But while in Los Olvidados Buñuel directly counters the classical Mexican cinema aesthetic, in Subida al cielo he instead uses this very aesthetic to subvert it. By showing us that the social function of popular comedy in Mexican cinema has the presumption that comedy represents, speaks for or mirrors the experience of the working class, Buñuel's film essentially subverts this very function[11]. Further, by addressing "Mexican issues" without the "sentimental pathos of classic Mexican comedy" and exposing classical Mexican comedy's simplification of those issues[12], Buñuel makes a comment about a mode representation by using this very mode of representation to make it.

The other themes that Subida al cielo references and eventually subverts are the themes of family and morals. While the dying matriarch and young wife await Oliverio's prompt return home, Buñuel is more than anything else interested in the brief love affair in the bus, and is so little interested in the wife that she remains "a sketchy, pallid figure"[13]. The fact that earlier in the film Raquel offers Oliverio an apple[14] which creates the parallel with the Biblical Eve, the snake and the original sin only serves to make this sin so much worse. The fact that his sin goes unpunished (he is eventually reunited with his wife and goes on with married life), calls into question not only the sanctity of marriage and Oliverio's (and by extension the film's) morals, but more broadly the validity of religious doctrine in general - a subject that wouldn't normally come up in classical Mexican cinema, much less in a comedy.

In both Subida al cielo and more directly in Olvidados, Buñuel addresses his "express dislike for official folklore, for the image of Mexico dictated by the visual style of classical cinema and revolutionary art and the social and political transition to modernization"[15]. Subida al cielo presents some of the economic, cultural and political problems of the decade with the "lens of tradition versus modernity … folkloric rituals and the demagoguery of politicians"[16]. In particular the scene in Subida al cielo where the bus is stuck in the lake and the tractor (modernity) fails to rescue it, instead being saved by a more traditional pair of oxen[17] sends a clear message as to the (in)efficiency of modernity and continued validity of tradition. According to Acevedo-Muñoz, this was a comment on the impracticality of some of [Miguel Alemán Valdés'] policies, on the stubborn strength of popular tradition and on the superficiality of the Mexican cinema's own cultural conventions[18].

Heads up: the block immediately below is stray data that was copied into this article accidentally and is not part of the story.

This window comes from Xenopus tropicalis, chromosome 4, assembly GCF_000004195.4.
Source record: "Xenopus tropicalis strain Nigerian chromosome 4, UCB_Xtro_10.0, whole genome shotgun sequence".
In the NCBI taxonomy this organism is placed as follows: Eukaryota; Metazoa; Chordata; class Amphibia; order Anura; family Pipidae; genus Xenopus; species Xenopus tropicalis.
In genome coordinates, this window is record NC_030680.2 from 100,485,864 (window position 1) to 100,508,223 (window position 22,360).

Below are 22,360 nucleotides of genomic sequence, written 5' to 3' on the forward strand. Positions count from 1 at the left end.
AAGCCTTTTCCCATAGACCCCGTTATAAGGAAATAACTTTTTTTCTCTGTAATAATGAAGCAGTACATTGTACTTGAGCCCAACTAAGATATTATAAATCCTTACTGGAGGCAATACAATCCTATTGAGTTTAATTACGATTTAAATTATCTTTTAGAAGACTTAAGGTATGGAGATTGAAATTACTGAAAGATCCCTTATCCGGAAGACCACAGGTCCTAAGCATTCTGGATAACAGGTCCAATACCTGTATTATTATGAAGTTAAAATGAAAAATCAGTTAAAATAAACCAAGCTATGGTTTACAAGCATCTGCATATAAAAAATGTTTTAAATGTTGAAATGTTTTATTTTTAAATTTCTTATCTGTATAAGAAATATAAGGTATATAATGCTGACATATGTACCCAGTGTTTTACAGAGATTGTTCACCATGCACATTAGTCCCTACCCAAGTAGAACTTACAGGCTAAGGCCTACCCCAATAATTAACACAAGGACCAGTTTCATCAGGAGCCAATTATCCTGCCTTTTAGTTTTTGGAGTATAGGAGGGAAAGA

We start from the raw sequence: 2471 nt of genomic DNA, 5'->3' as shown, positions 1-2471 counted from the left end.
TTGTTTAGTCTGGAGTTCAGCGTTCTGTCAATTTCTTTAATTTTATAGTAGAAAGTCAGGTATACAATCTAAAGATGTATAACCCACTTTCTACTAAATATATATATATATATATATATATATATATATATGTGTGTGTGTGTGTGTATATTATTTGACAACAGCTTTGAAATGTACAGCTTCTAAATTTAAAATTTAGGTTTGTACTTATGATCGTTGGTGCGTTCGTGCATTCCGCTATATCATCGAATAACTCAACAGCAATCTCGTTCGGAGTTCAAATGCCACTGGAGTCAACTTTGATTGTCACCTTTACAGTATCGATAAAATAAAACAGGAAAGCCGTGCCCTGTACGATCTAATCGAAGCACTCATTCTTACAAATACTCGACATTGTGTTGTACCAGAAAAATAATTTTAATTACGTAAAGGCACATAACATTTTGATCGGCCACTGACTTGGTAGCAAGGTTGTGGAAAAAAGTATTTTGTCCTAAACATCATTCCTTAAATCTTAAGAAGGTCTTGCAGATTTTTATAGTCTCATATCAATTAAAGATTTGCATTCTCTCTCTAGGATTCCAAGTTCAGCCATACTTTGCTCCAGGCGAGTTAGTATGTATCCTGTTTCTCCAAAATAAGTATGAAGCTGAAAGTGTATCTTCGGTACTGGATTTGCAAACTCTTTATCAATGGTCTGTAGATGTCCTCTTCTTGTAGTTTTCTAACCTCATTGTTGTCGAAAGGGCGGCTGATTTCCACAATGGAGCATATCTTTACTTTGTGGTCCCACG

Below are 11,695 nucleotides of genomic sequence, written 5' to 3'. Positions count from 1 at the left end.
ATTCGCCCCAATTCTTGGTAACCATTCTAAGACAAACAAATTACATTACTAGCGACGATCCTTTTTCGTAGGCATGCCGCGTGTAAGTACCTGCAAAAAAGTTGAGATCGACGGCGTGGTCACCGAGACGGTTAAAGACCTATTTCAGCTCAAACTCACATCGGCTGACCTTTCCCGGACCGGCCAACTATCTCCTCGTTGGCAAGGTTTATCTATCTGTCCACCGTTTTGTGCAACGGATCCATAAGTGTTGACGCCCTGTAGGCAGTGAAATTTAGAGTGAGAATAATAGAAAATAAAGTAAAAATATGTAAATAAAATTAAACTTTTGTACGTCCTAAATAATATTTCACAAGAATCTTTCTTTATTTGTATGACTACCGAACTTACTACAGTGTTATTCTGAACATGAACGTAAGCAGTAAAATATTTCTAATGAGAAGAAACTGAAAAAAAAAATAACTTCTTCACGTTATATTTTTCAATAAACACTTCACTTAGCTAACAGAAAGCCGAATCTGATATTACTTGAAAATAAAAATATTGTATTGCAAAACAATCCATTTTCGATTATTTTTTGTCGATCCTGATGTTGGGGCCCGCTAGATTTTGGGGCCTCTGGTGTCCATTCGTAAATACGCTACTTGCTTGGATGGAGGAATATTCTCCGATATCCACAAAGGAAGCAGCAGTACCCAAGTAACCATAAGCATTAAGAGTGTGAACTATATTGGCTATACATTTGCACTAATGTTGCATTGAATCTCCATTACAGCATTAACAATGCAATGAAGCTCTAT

Later in Subida al cielo, the encounter of the two politicians and their shaking hands in public[19] mocks the apparent lack of difference between them (in the film physically, but figuratively in terms of politics), as well as the aforementioned demagogy, as both (immoderately) offer the honesty and integrity of Mexican democracy but no real choices to the public[20].

In turn, Los Olvidados, referencing capitalist modernization's attempt to obliterate abject poverty in Mexico during the 1940's and 1950's, exposes the uneven development of this modernization, its uneven devolution into ruins and makes us think how modernity coexists with abject poverty[21]. In effect Buñuel himself deems the film as "a film of social struggle"[22] a fact that is in line with his association with Juan de la Cabada, writer on both Subida al cielo and La ilusión viaja en tranvía (1954) and part of the group LEAR (League of Revolutionary Writers and Artists), whom participated at the Second International Congress of Anti-fascist Writers in 1937 in Madrid and Valencia[23]. Gutiérrez-Albilla even goes as far as to make the connection between Los Olvidados and New Latin American Cinema / Third Cinema, citing "the portrayal of the lives of street children as a political strategy to denounce social injustice" which serves as a revisionist approach to the revolutionary mythology propagated by the melodramatic films of the Golden Age of classical Mexican cinema[24]. While it is an interesting idea, Buñuel's Los Olvidados is hardly the type of militaristic cine-activism that was advocated by Solanas and Getino in their Towards a Third Cinema manifesto.